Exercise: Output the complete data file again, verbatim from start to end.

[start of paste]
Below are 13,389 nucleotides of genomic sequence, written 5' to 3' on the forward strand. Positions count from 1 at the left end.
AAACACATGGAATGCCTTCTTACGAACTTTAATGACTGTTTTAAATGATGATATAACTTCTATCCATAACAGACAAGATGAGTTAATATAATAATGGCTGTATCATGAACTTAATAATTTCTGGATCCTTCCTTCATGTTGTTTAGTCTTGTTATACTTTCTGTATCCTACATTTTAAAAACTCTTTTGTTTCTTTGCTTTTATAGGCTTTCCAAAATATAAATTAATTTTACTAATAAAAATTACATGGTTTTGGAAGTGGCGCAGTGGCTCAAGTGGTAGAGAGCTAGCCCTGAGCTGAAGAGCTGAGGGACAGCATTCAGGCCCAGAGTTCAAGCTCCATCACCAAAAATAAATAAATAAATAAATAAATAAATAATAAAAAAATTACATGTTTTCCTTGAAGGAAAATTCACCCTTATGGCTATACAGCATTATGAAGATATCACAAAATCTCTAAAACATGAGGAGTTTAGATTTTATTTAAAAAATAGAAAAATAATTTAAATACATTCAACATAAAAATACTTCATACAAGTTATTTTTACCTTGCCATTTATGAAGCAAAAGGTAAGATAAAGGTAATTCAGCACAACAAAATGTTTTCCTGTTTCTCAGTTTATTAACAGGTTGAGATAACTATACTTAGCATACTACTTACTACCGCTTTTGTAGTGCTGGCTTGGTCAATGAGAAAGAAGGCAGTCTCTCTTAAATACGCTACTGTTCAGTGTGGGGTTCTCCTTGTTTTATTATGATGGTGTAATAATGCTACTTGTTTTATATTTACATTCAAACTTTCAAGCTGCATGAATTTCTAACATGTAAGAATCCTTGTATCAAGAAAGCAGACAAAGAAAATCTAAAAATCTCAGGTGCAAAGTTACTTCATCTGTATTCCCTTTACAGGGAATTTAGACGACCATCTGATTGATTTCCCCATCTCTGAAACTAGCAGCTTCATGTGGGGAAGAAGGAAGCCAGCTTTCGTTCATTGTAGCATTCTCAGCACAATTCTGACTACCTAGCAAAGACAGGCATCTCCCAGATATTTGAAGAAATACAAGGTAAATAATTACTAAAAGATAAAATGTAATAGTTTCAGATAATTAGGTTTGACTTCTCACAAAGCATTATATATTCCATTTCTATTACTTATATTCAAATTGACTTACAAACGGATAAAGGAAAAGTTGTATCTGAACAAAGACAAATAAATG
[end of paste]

Below are 13,389 nucleotides of genomic sequence, written 5' to 3' on the forward strand. Positions count from 1 at the left end.
AAACACATGGAATGCCTTCTTACGAACTTTAATGACTGTTTTAAATGATGATATAACTTCTATCCATAACAGACAAGATGAGTTAATATAATAATGGCTGTATCATGAACTTAATAATTTCTGGATCCTTCCTTCATGTTGTTTAGTCTTGTTATACTTTCTGTATCCTACATTTTAAAAACTCTTTTGTTTCTTTGCTTTTATAGGCTTTCCAAAATATAAATTAATTTTACTAATAAAAATTACATGGTTTTGGAAGTGGCGCAGTGGCTCAAGTGGTAGAGAGCTAGCCCTGAGCTGAAGAGCTGAGGGACAGCATTCAGGCCCAGAGTTCAAGCTCCATCACCAAAAATAAATAAATAAATAAATAAATAAATAATAAAAAAATTACATGTTTTCCTTGAAGGAAAATTCACCCTTATGGCTATACAGCATTATGAAGATATCACAAAATCTCTAAAACATGAGGAGTTTAGATTTTATTTAAAAAATAGAAAAATAATTTAAATACATTCAACATAAAAATACTTCATACAAGTTATTTTTACCTTGCCATTTATGAAGCAAAAGGTAAGATAAAGGTAATTCAGCACAACAAAATGTTTTCCTGTTTCTCAGTTTATTAACAGGTTGAGATAACTATACTTAGCATACTACTTACTACCGCTTTTGTAGTGCTGGCTTGGTCAATGAGAAAGAAGGCAGTCTCTCTTAAATACGCTACTGTTCAGTGTGGGGTTCTCCTTGTTTTATTATGATGGTGTAATAATGCTACTTGTTTTATATTTACATTCAAACTTTCAAGCTGCATGAATTTCTAACATGTAAGAATCCTTGTATCAAGAAAGCAGACAAAGAAAATCTAAAAATCTCAGGTGCAAAGTTACTTCATCTGTATTCCCTTTACAGGGAATTTAGACGACCATCTGATTGATTTCCCCATCTCTGAAACTAGCAGCTTCATGTGGGGAAGAAGGAAGCCAGCTTTCGTTCATTGTAGCATTCTCAGCACAATTCTGACTACCTAGCAAAGACAGGCATCTCCCAGATATTTGAAGAAATACAAGGTAAATAATTACTAAAAGATAAAATGTAATAGTTTCAGATAATTAGGTTTGACTTCTCACAAAGCATTATATATTCCATTTCTATTACTTATATTCAAATTGACTTACAAACGGATAAAGGAAAAGTTGTATCTGAACAAAGACAAATAAATG